This article was originally published by Radio Free Asia and is reprinted with permission.
Authorities in North Korea are covering up an apartment building collapse that buried 70 residents in the coastal city of Wonsan, caused by heavy wind and rain as two typhoons tore through the city four days apart over the past week, sources in the country told RFA.
North Korea had already been inundated after the longest ever period of continuous rain on the Korean peninsula in July and August, followed by flooding from Typhoon Bavi on Aug. 27. State media said Tuesday that in South Hamgyong Province 2,000 homes and public buildings were flooded or destroyed.
Typhoons Maysak and Haishen, known locally as typhoons number 9 and 10, both of which came up the eastern coast of the peninsula from South Korea. Maysak made landfall on Sep. 3, followed by Haishen on Sep 7 – both slamming Wonsan, a coastal city of 360,000 people in North Korea’s southeastern Kangwon province.
An official of the province told RFA’s Korean Service Wednesday the government was trying to hide the apartment collapse in Wonsan, which was caused by Maysak, because it wanted to get out of paying compensation to survivors.
“On the 3rd, an apartment building in Wonsan collapsed due to typhoon number 9. Around 70 apartment residents were buried under the rubble,” said the official, who requested anonymity to speak freely.
“The casualties caused by the collapse of the building were reported to the Central Committee [of the Korean Workers’ Party] through the provincial party committee, but the Central Committee only ordered that the provincial and municipal authorities take care of the families of those who died, with no other support for survivors,” said the source.
The collapse was inevitable due to the building’s age and the government’s weak enforcement of safety standards, laid bare when strong winds and heavy rains cracked walls and twisted window frames, the source said.
“The authorities did not report to the public that the apartment building was destroyed by typhoon number 9. They only reported that some roads and farmland were flooded,” said the source, who declined to give a specific address for the collapsed building for security reasons.
“They are hiding the fact that more than 70 were killed or seriously injured is so they can cover up the incident to avoid having to pay compensation to the bereaved families,” the source said.
A resident of Kangwon, who requested anonymity for security reasons, told RFA that the two typhoons caused widespread damage in Wonsan, a city with seaside resorts as well as chemical and railway car manufacturing.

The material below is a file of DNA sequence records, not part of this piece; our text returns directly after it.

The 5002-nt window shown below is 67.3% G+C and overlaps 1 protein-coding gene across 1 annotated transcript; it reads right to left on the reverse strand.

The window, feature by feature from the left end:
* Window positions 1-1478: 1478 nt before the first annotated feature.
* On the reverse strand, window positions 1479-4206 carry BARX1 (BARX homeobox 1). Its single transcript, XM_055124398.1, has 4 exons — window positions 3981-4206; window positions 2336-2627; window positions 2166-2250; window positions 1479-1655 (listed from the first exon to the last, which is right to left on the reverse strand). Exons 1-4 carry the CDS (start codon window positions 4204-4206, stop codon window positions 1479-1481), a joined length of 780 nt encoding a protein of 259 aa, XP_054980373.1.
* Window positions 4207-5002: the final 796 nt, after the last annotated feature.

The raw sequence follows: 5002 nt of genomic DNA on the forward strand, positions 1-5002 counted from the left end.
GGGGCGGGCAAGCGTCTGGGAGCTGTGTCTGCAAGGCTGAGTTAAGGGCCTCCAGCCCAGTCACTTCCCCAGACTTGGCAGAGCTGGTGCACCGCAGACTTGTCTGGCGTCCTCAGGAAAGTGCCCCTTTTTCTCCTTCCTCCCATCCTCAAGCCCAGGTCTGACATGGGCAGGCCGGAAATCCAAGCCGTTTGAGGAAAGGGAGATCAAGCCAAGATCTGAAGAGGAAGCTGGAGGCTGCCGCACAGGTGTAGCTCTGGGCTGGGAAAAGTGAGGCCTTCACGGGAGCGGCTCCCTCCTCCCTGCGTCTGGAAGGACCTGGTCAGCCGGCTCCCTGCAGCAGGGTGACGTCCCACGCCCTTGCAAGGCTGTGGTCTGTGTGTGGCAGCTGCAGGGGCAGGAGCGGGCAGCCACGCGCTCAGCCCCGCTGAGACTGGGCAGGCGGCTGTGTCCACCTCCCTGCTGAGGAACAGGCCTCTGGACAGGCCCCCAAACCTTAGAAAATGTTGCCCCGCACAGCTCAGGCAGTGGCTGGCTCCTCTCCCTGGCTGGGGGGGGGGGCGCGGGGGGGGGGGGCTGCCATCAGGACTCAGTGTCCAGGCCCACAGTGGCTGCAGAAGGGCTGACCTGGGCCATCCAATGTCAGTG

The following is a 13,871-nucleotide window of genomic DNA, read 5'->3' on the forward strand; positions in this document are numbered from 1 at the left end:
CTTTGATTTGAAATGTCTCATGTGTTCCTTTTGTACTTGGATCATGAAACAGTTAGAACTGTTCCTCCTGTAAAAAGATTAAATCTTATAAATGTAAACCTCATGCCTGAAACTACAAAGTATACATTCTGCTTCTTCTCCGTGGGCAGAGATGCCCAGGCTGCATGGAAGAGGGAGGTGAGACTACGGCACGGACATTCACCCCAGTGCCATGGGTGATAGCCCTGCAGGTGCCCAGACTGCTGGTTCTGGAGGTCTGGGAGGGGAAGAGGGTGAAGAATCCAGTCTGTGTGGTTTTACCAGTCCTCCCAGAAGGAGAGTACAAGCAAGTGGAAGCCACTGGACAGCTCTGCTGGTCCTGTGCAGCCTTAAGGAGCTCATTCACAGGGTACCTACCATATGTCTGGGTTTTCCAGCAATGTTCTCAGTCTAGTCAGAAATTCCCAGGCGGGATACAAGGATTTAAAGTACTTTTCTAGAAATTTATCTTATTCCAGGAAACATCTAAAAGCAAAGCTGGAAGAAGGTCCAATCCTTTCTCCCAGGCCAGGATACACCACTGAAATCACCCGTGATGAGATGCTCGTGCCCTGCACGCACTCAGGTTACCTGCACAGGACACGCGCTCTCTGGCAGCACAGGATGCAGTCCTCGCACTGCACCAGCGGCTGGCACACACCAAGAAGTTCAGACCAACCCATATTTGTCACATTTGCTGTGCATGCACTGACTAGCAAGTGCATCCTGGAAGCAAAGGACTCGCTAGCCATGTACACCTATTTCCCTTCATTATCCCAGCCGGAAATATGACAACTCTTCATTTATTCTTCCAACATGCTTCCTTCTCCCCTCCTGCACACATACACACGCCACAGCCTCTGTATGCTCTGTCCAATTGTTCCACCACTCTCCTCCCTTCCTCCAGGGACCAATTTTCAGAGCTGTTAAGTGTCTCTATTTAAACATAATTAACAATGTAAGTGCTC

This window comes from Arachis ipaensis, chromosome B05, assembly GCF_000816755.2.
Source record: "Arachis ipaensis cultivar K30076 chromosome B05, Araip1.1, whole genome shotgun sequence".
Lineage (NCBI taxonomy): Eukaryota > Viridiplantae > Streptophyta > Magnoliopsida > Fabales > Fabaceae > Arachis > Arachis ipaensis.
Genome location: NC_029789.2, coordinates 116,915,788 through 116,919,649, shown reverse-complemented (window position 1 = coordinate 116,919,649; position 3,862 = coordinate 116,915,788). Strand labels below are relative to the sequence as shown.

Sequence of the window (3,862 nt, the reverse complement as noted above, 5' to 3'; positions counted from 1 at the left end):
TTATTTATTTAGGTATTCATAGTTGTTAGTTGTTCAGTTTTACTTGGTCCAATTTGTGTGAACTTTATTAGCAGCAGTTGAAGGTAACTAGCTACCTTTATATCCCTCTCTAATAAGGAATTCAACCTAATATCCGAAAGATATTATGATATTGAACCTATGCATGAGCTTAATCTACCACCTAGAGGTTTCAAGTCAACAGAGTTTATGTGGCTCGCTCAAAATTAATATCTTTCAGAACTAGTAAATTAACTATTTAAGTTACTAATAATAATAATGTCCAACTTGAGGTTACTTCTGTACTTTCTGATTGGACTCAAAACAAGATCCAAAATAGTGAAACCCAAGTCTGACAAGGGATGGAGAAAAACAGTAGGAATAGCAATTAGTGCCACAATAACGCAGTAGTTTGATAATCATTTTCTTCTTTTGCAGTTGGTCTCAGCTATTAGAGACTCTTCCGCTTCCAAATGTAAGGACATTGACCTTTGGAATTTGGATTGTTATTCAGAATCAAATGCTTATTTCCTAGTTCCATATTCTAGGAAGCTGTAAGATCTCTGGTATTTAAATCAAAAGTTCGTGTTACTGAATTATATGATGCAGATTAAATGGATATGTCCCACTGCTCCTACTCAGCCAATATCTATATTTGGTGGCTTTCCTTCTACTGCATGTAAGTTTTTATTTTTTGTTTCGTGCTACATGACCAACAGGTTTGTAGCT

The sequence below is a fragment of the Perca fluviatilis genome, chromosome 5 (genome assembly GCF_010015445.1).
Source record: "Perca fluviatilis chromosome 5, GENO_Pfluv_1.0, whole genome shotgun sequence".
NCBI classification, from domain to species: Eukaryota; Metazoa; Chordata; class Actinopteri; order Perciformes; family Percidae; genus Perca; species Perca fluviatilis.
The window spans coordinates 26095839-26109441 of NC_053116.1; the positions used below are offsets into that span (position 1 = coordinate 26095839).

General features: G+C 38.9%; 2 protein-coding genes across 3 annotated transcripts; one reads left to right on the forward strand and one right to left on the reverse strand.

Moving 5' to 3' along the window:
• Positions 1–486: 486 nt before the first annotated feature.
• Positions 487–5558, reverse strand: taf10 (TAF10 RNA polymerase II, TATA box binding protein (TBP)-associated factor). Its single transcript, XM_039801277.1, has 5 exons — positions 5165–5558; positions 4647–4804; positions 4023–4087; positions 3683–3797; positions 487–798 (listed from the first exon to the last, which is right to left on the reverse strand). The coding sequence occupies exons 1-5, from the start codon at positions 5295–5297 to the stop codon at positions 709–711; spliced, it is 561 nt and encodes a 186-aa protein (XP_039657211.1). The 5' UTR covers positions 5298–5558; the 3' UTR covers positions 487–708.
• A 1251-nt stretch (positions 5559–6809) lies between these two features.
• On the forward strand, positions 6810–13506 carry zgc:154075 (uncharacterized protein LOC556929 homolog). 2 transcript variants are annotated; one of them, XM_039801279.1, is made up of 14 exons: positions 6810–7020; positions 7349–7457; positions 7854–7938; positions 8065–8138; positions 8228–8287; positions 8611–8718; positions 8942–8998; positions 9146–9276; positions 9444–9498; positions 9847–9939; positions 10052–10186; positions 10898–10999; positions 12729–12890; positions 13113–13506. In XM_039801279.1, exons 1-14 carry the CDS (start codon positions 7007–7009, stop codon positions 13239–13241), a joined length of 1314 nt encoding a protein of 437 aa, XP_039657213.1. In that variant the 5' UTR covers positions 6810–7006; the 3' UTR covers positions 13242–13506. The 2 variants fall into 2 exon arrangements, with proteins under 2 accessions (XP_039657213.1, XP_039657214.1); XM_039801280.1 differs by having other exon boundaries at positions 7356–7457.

“About 40 single-story homes in Wonsan collapsed on the 7th due to heavy rain and strong winds from typhoon number 10. There were no casualties but residents who lost their homes are about to live on the street,” the second source said.
“Wonsan was hit by typhoon 10 right after number 9. Farmlands as well as houses were flooded, so there are so many victims,” said the source.
“But the Central Committee has not come up with any measures or alternative plans for the homeless and has only ordered the provincial party and its officials to ‘set up substantial measures to recover from the typhoon damage,’” the Kangwon source added.
The second source said that even though the city suffered severe typhoon damage the government is prioritizing recovery other areas of the country it deems more important.
“Wonsan suffered casualties and property damage just as much as the Komdok area in South Hamgyong province, but the authorities are focusing on Komdok’s restoration because it is more economically vital,” the second source said, referring to the site of one of the world’s largest lead and zinc mines.
North Korean leader Kim Jong Un described Komdok recovery efforts as “a pressing task that should be prioritized for reviving the vital economic lifeline of the country,” during a meeting of the Korean Worker’s Party Tuesday, according to the state-run Korea Central News Agency (KCNA).
KCNA reported that Komdok had suffered “severe damage” with 2,000 homes and public buildings either flooded or destroyed, a transportation system crippled by roads that had “washed away, in 45 places,” and damage or destruction to 59 bridges. Additionally, several sections of railroads were damaged near the mines.
The report said Kim ordered that homes, roads and rails be restored by Oct. 10, the 75th anniversary of the foundation of the Korean Workers’ Party, and “100 percent” restoration of Komdok by year’s end.
The Kangwon resident said the province is also expecting help from the national government.
“There are a lot of flooded houses and farmland in Kangwon province, so it is still hard to estimate the damage. Due to the limited capacity of the province to recover on its own, the provincial officials and residents expect support from the Central Committee, but no clear support measures have been started yet,” the source said.